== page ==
In addition, members of the planning commission have complained that they want a larger role in the comp plan amendment process. In the past, the task force created the amendments and passed them on to the planning commission, which then passes them on to the city council.

The task force’s job is to review and amend the city’s comprehensive plan. Under the state Growth Management Act, each city and county must have a plan for dealing with growth. The plan needs to be amended yearly.

The original resolution, which repeals the current task force but calls for the formation of new community groups after the year 2002, was rejected by the council in November by a 3-2 vote.

Yet under a change to normal council rules adopted early in the year, two council members who were absent from that meeting were able to bring the resolution back before the council Tuesday. Normally, only a council member who votes against an issue can bring it back for reconsideration.

Councilman John LaFond, who was sick during the November meeting, said that Cohen urged him to make a motion to bring the resolution back, which he did. Tuesday was his last meeting since he didn’t run for reelection.

Brewer and Councilman Bob Morrison complained that bringing the resolution back to the table for a second vote was bad politics, though City Attorney Phil Bleyhl said the move was perfectly legal.

Brewer also complained that getting rid of the task force and depending on only the planning commission for comp plan amendments gives Cohen more power. Each council member appoints one person to the task force while the mayor appoints eight people. All the planning commission members, however, are appointed by the mayor.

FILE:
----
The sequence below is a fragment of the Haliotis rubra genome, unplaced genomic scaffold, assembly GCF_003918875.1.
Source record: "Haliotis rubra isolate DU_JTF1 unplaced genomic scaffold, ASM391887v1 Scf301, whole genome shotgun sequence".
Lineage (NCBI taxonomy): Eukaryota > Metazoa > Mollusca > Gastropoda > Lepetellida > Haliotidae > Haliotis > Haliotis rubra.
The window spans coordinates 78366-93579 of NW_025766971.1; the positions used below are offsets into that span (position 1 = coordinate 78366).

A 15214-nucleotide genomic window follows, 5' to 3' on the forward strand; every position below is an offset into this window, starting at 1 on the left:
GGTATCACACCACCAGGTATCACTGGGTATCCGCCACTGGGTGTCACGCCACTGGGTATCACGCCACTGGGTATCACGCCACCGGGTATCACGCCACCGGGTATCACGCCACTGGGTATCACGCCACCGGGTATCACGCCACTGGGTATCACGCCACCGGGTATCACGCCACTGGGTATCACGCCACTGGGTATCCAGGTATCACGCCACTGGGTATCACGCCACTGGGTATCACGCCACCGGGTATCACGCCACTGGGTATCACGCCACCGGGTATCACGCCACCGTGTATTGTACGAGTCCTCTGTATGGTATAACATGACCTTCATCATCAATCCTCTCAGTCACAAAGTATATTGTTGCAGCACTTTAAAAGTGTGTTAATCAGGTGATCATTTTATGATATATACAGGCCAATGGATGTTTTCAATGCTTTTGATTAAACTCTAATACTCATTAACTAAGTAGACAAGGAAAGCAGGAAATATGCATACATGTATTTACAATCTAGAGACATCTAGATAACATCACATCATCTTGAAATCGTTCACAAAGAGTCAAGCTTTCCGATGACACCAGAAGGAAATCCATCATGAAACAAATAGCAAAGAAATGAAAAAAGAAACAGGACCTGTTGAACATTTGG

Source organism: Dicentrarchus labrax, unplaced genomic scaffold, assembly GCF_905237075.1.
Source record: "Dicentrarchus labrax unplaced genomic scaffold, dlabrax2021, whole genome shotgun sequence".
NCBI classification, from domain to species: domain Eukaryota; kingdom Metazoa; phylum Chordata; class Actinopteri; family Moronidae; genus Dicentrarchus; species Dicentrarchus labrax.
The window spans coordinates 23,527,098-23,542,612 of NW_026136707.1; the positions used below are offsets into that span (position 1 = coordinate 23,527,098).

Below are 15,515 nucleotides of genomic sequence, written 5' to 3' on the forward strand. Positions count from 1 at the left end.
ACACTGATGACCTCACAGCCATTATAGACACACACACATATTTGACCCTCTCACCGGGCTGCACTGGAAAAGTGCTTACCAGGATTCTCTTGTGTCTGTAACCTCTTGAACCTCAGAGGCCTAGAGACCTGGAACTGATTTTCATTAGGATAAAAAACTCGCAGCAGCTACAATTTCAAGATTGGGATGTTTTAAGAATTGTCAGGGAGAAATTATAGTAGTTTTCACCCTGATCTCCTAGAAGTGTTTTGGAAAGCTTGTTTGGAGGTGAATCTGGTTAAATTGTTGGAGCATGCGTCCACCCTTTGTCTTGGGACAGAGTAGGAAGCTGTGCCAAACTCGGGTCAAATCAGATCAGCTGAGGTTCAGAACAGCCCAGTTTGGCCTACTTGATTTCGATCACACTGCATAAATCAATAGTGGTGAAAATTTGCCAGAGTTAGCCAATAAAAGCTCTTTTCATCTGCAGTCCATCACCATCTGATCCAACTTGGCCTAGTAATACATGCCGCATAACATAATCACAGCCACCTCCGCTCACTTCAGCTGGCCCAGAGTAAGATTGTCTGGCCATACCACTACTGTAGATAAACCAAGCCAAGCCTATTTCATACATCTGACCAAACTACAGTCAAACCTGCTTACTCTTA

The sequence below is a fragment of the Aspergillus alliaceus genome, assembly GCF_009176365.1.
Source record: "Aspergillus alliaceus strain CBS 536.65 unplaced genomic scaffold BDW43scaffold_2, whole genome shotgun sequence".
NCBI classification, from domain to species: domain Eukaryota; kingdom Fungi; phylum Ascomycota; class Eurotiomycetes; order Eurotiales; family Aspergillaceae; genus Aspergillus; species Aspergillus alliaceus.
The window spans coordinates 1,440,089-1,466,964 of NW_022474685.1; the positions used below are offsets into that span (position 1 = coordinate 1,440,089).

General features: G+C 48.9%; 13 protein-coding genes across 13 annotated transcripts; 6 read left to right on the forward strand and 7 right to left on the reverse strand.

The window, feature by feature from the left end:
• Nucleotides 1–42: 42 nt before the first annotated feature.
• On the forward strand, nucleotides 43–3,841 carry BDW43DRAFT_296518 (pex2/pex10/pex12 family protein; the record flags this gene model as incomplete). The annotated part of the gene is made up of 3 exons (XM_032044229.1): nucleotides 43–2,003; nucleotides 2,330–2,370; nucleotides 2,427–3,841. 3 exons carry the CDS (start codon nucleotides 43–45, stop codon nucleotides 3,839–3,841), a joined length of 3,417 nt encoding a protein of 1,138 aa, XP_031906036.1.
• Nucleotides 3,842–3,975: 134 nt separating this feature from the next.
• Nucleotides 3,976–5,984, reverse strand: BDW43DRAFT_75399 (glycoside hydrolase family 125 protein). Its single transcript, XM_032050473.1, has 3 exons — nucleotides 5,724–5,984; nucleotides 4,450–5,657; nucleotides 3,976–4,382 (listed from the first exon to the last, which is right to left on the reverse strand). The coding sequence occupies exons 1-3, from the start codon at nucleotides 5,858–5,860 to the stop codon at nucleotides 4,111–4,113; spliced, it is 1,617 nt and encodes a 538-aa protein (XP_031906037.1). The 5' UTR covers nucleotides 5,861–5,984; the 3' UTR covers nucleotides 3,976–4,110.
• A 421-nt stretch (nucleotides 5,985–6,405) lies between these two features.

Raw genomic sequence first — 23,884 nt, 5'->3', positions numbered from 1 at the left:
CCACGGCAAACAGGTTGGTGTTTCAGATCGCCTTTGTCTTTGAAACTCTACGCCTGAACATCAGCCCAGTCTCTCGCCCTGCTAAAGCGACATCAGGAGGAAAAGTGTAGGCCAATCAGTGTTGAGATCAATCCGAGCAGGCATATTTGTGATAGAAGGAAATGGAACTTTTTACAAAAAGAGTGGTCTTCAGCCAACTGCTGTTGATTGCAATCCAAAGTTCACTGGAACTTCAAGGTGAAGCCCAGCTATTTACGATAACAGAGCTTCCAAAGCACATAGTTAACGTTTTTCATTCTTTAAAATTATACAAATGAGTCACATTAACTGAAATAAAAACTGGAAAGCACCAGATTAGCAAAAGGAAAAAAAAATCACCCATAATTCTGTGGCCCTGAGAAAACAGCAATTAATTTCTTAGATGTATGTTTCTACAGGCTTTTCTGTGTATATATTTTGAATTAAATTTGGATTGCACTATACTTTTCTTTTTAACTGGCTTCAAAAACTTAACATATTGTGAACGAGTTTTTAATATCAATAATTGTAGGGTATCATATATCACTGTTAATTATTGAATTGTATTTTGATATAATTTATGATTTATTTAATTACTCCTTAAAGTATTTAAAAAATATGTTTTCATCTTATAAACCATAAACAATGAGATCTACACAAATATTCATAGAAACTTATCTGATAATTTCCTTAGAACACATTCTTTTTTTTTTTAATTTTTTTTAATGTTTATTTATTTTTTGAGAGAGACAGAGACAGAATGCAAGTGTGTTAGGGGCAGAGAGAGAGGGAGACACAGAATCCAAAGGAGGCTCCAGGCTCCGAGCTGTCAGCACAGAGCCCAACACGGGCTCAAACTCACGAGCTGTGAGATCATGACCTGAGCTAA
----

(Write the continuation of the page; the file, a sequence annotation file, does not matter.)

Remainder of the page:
Of course, in all levels of government administrative appointees have to be ratified by the legislative body. In this case, Cohen pointed out that the city council approves all her appointees.

There was also some confusion about what the original resolution would have done.

Cohen said during the workshop that there never was any intention of disbanding the task force, but just to convene the group for larger projects.

However, the original resolution itself clearly disbands the current task force. It repeals the old resolutions that created the task force in the first place. It also calls for new community groups to be formed after the year 2002 to work on major updates to the comprehensive plan.

“In order to continue this high level of public involvement in the future,” the resolution states, “the City intends to form community focus groups and task forces when considering complex, major updates of the Comprehensive Plan after 2002.”

Council member Nora O’Connell said she was so confused about whether the proposal would disband the task force that she went to Attorney Bleyhl, who said the task force “will go away as we know it.”

But now that the controversy has been settled harmoniously, Powers said he will work on scheduling task force meetings in the new year. He said the work will start early in the year because a state-mandated major update to the comprehensive plan is due in September.

“It’s really more of a technical update,” he said.

Community Events, April 2014